While there are some limits to ArduinoShrink, such as needing to know specifics about the pins at compile time, for anyone writing programs for Arduinos that are memory-intensive or need improvements in timing, this could be a powerful new tool. If you’d prefer to go in the opposite direction to avoid ever having to learn C or assembly, though, you can always stick with running Python on your embedded devices.
These days, there’s a huge variety of screens on the market for use with microcontrollers. OLEDs and graphic LCDs abound, while e-ink devices tempt the user with their clean look and low energy consumption. However, for many purposes, the humble HD44780 character LCD does the job just fine. If you’re using such a device, you might want to implement a simple menu system, and in that case, [MyHomeThings] has you covered.
The menu code is simple to modify and implement. It allows the user to define a certain number of menu items, along with button labels and functions to be executed with button presses. By default, it’s set up to work with left and right function buttons, with up and down buttons to toggle through the menu’s various entries. This suits the commonly available Arduino shields which combine a 16×2 character LCD with a set of four tactile buttons in a cross formation. However, modifying the code to use an alternate button scheme would be simple for those eager to tweak things to their liking.
For the absolute beginner to programming, it’s a great way to put together a simple interface for your microcontroller projects. It’s the sort of thing you might use if you’d built a do-everything Arduino handheld device, as we’ve seen built before. If you find text menus too archaic for your purposes, though, be sure to sound off with your favourite solutions in the comments.
Some projects are a rite of passage within their respected fields. For computer science, building one’s own computer from scratch is certainly among those projects. Of course, we’re not talking about buying components online and snapping together a modern x86 machine. We mean building something closer to a fully-programmable 8-bit computer from the ground up, like this one from [Federico] based on 74LS logic chips.
The computer was designed and built from scratch which is impressive enough, but [Federico] completed this project in about a month as well. It can be programmed manually through DIP switches or via a USB connection to another computer, and also includes an adjustable clock which can perform steps anywhere from 1 Hz to 32 kHz. Complete with a 1024 byte memory, a capable ALU, four seven-segment LEDs and (in the second version of the computer) a 2×16 LCD disply, this 8-bit computer has it all.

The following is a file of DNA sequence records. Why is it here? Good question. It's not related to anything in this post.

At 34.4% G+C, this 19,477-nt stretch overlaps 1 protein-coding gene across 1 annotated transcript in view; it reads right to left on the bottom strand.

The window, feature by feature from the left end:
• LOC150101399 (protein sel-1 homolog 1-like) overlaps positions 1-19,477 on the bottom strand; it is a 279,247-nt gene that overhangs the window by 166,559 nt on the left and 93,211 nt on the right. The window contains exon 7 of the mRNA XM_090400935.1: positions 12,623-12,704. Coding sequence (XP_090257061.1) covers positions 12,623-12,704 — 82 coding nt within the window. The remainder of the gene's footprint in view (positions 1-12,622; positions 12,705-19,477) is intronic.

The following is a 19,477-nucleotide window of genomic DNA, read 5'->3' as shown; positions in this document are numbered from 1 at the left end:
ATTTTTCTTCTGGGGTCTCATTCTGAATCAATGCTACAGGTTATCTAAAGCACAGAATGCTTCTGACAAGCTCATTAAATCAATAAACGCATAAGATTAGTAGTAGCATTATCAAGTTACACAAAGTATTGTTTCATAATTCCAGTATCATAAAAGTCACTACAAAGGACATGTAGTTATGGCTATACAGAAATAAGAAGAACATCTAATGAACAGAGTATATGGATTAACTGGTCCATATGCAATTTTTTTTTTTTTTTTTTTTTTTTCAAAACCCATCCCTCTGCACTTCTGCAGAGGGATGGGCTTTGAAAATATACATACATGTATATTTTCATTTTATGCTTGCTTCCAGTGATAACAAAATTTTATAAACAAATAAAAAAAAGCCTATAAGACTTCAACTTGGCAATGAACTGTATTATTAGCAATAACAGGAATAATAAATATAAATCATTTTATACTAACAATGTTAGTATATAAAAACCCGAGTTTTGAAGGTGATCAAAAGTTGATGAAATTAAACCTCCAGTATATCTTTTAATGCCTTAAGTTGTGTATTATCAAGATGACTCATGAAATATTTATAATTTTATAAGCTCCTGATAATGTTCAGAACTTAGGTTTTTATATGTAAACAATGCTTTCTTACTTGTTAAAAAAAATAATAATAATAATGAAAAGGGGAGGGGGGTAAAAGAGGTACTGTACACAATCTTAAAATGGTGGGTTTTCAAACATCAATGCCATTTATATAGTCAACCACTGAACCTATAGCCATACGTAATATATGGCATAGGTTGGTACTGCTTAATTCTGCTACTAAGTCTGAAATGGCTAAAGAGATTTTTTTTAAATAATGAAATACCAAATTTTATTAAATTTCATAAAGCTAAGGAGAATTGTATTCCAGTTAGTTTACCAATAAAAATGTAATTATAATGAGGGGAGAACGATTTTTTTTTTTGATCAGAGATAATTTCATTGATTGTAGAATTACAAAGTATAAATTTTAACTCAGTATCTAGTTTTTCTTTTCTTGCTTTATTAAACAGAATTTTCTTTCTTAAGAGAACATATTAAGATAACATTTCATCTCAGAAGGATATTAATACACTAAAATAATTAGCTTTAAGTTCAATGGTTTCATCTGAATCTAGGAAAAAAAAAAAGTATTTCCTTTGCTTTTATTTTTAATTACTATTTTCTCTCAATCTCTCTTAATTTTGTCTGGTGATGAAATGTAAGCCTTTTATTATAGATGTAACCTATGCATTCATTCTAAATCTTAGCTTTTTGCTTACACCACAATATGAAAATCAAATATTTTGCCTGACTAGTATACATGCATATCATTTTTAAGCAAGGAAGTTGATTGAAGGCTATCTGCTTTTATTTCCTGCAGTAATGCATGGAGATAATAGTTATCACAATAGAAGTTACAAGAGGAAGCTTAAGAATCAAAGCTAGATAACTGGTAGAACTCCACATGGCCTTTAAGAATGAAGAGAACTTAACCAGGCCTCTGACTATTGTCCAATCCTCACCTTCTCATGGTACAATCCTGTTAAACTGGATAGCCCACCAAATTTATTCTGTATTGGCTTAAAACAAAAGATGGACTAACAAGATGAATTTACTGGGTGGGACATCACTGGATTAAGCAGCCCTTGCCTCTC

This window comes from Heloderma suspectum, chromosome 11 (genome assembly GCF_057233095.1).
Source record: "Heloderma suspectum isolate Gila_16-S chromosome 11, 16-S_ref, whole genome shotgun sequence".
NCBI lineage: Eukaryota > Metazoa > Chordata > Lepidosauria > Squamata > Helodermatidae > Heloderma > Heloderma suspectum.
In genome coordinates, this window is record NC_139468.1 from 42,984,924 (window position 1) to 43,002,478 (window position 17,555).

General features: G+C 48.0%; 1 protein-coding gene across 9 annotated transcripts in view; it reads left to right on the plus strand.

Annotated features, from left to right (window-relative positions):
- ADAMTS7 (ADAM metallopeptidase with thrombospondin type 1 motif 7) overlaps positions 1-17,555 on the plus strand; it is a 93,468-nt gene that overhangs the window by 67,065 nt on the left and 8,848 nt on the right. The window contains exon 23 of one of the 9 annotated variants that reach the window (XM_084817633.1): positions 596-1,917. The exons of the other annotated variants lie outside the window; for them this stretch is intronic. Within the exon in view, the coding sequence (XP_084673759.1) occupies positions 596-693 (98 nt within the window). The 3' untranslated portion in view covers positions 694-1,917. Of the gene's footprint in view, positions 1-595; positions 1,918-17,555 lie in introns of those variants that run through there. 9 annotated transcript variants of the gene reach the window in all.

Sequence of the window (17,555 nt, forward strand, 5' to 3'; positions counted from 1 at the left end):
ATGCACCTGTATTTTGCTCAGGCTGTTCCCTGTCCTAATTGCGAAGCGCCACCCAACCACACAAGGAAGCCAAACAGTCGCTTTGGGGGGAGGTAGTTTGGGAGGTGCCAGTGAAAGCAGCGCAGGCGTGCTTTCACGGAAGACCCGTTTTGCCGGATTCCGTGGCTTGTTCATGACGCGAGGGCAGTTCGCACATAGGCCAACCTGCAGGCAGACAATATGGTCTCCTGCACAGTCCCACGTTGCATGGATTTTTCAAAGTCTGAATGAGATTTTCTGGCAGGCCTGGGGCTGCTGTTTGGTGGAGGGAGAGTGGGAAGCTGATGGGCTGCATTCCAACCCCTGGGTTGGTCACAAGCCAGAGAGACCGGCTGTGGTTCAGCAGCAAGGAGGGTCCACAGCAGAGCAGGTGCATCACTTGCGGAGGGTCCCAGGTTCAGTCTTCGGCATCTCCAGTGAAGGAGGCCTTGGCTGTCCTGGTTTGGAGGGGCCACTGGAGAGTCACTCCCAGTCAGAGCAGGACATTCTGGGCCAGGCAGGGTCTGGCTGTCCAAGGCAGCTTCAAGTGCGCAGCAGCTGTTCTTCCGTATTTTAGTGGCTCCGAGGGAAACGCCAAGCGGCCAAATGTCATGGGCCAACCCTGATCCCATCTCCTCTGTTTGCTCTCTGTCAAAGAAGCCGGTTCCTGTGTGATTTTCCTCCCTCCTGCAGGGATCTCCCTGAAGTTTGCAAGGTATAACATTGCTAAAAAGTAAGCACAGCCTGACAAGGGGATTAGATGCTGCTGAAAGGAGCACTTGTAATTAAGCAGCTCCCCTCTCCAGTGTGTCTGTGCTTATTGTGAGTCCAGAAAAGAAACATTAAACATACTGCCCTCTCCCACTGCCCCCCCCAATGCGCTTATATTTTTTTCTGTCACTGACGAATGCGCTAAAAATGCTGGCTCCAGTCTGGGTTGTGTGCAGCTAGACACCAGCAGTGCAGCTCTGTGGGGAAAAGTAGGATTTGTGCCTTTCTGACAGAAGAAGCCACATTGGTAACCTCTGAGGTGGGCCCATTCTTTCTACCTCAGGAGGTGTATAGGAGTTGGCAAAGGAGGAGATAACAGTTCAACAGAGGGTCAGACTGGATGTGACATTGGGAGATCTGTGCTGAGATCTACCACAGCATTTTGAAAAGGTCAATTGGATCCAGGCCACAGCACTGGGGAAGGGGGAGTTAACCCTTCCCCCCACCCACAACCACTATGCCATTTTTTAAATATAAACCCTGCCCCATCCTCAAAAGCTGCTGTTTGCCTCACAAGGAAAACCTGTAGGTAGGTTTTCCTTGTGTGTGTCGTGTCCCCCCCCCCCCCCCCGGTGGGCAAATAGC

Not only is this a capable machine designed by someone who clearly knows his way around a logic chip, but [Federico] has also made the code and schematics available on his GitHub page. It’s worth a read even without building your own, but if you want to go that route without printing an enormous PCB you can always follow the breadboard route.
Thanks to [killergeek] for the tip!
Continue reading “DIY 8-Bit Computer Knows All The Tricks” →
In 1993, IBM PCs & clones were a significant but not dominant fraction of the home computer market. They were saddled with the stigma of boring business machines. Lacking Apple Macintosh’s polish, unable to match Apple II’s software library, and missing Commodore’s audio/visual capabilities. The Amiga was the default platform of choice for impressive demos, but some demoscene hackers saw the PC’s potential to blow some minds. [Future Crew] was such a team, and their Second Reality accomplished exactly that. People who remember and interested in a trip back in time should take [Fabien Sanglard]’s tour of Second Reality source code.
We recently covered another impressive PC demo executed in just 256 bytes, for which several commenters were thankful the author shared how it was done. Source for demos aren’t necessarily released: the primary objective being to put on a show, and some authors want to keep a few tricks secret. [Future Crew] didn’t release source for Second Reality until 20th anniversary of its premiere, by which time it was difficult to run on a modern PC. Technically it is supported by DOSBox but rife with glitches, as Second Reality uses so many nonstandard tricks. The easiest way to revisit nostalgia is via video captures posted to YouTube (one embedded below the break.)
A PC from 1993 is primitive by modern standards. It was well before the age of GPUs. In fact before any floating point hardware was commonplace: Intel’s 80387 math co-processor was a separate add-on to the 80386 CPU. With the kind of hardware at our disposal today it can be hard to understand what a technical achievement Second Reality was. But PC users of the time understood, sharing it and dropping jaws well beyond the demoscene community. Its spread was as close to “going viral” as possible when “high speed data” was anything faster than 2400 baud.
Many members of [Future Crew] went on to make impact elsewhere in the industry, and their influence spread far and wide. But PC graphics wasn’t done blowing minds in 1993 just yet… December 10th of that year would see the public shareware release of a little thing called Doom.
Continue reading “Under The Hood Of Second Reality, PC Demoscene Landmark” →